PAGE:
Chancellor Andrew Leavitt and Police Chief Kurt Leibold emailed the University community on Aug. 6 saying UWO is not imposing a mask mandate on campus, but the decision could change as conditions change.

On Aug. 10, after consulting with healthcare partners, UWO put in place indoor mask requirements regardless of vaccination status.

September 2021

Students returned to campus with mask requirements, but with plenty more opportunities and events on campus. Residence halls welcomed back guests, Blackhawk Commons made a grand re-opening and allowed students to eat-in and labs returned back to full capacity.

At the start of the month, reported vaccination rates were 61% of students and 66% of employees.

UWO was able to celebrate its 150th sesquicentennial outside without masks.

On Sept. 24, UWO students achieved a 70% vaccination rate.

October 2021

The Student Rec and Wellness Center increased mask restrictions as students were not complying.

The campus positivity rate remained around 1%, after the 2% of September, per the Titans Return Dashboard.

On Oct. 25, masks were no longer required for students in residence halls on the Oshkosh campus. This was true except in areas marked with “mask required” signs, or when hall residents were in a meeting with staff members or in an employee staff office area.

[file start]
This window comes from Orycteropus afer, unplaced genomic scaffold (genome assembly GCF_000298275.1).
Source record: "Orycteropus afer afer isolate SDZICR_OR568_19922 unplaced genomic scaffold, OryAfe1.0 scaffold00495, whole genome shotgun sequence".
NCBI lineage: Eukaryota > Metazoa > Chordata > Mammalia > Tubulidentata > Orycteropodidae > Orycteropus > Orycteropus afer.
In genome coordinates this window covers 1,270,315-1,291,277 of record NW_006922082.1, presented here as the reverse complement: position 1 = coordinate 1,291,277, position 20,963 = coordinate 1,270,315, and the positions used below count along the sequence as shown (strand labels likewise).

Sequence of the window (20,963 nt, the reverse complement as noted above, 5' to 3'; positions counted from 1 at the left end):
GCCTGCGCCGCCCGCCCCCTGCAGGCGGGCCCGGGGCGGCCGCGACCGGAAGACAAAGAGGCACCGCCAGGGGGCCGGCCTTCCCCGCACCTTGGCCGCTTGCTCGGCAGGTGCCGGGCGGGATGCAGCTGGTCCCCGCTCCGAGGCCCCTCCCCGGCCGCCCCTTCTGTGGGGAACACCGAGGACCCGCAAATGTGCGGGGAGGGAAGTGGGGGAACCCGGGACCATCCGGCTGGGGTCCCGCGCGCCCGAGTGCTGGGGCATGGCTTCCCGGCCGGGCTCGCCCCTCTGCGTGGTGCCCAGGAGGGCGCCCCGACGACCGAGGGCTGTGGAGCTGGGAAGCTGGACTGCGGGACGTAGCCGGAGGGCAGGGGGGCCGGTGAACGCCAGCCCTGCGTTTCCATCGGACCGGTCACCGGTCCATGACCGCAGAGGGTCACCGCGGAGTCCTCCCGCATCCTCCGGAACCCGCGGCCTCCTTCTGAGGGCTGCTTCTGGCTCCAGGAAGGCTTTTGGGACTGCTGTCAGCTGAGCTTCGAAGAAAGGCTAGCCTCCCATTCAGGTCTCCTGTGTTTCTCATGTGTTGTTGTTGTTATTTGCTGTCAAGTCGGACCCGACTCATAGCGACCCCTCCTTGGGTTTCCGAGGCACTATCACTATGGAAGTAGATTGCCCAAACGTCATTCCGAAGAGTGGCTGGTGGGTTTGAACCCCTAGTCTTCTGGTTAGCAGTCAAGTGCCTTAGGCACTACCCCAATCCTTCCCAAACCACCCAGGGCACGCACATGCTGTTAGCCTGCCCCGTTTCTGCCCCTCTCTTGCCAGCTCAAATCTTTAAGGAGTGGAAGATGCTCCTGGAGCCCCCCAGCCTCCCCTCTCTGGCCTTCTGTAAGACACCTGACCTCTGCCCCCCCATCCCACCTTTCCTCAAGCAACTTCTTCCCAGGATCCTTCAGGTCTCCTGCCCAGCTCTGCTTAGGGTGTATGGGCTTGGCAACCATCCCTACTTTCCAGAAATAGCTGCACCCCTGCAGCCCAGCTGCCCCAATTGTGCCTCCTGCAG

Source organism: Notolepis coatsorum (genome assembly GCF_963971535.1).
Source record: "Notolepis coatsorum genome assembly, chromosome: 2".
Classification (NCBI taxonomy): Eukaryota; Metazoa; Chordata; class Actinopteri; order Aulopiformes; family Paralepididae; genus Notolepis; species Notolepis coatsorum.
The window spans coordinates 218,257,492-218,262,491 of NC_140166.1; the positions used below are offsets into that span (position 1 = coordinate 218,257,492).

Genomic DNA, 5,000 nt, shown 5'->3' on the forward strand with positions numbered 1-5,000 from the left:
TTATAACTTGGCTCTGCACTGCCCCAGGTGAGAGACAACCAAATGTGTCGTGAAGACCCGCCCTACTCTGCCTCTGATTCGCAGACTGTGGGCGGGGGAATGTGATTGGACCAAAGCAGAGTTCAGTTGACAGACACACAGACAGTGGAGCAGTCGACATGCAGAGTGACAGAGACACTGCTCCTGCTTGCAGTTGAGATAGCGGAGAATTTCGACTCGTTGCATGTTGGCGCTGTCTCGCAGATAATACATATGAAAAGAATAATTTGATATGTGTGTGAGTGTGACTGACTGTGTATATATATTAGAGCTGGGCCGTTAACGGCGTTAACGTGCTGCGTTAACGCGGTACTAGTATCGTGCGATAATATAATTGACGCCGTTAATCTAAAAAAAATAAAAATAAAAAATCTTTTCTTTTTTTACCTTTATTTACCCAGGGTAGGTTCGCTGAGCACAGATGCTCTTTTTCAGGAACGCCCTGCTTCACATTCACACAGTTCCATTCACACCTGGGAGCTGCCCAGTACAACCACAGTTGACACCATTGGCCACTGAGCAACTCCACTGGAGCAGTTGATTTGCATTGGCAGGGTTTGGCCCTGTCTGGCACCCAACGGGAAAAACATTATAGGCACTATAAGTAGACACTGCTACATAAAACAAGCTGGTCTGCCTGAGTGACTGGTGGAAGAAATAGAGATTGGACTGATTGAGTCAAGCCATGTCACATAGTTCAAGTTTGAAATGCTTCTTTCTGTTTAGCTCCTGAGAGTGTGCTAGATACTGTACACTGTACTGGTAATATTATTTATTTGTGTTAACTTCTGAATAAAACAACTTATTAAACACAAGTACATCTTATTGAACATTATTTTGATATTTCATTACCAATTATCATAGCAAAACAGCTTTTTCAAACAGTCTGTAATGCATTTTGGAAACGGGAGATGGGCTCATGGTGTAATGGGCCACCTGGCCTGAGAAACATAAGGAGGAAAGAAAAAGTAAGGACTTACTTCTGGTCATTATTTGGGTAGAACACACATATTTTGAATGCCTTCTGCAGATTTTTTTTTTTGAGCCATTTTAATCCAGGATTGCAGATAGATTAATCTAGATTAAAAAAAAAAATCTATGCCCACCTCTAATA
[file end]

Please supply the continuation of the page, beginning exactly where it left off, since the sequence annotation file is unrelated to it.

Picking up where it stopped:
November – December 2021

Masks were no longer required in UW Oshkosh campus recreational facilities and in Polk Library on the Oshkosh campus.

The 70 for 70 and Vax Up Titans scholarship winners were announced on Nov. 16.

Semester ended with in-person graduation ceremonies.

January – February 2022

The isolation period was reduced to five days if asymptomatic.

On Jan. 31, masks were required once again in campus recreation centers and at Polk Library for the spring semester. Residence Halls were the exception for masking.

March 2022

Indoor mask requirements were lifted in most locations across campus, under the announcement of interim UW System President Tommy Thompson.

Masks are currently lifted on all three campuses except in all classrooms and labs, COVID-19 testing and vaccination centers and the student health center on the Oshkosh campus.

UWO retains a 1.1% positivity rate as of March 10.

Leibold said he believes UWO’s management of COVID-19 health and safety over the past two years has been “exemplary.”

“We took measures every step of the way to protect health and safety, and then consistently evaluated and re-evaluated our approach to ensure we are reacting to current conditions,” Leibold said. “Our Emergency Operations Committee is an excellent team of individuals from around the University who meet weekly to discuss the latest information related to COVID-19 so we can adjust our safety protocols and communicate information to our University community.”

On March 21, masks will no longer be required on the Oshkosh campuses except in the Student Health Center and the Albee testing center.

“Thank you for your flexibility and adaptability over the past two years,” Leibold said in a mass email on March 9. “I am pleased that as we near spring break 2022, we are able to safely lift mask requirements and continue to move forward, using everything we have learned in the past couple of years to protect our campus community.”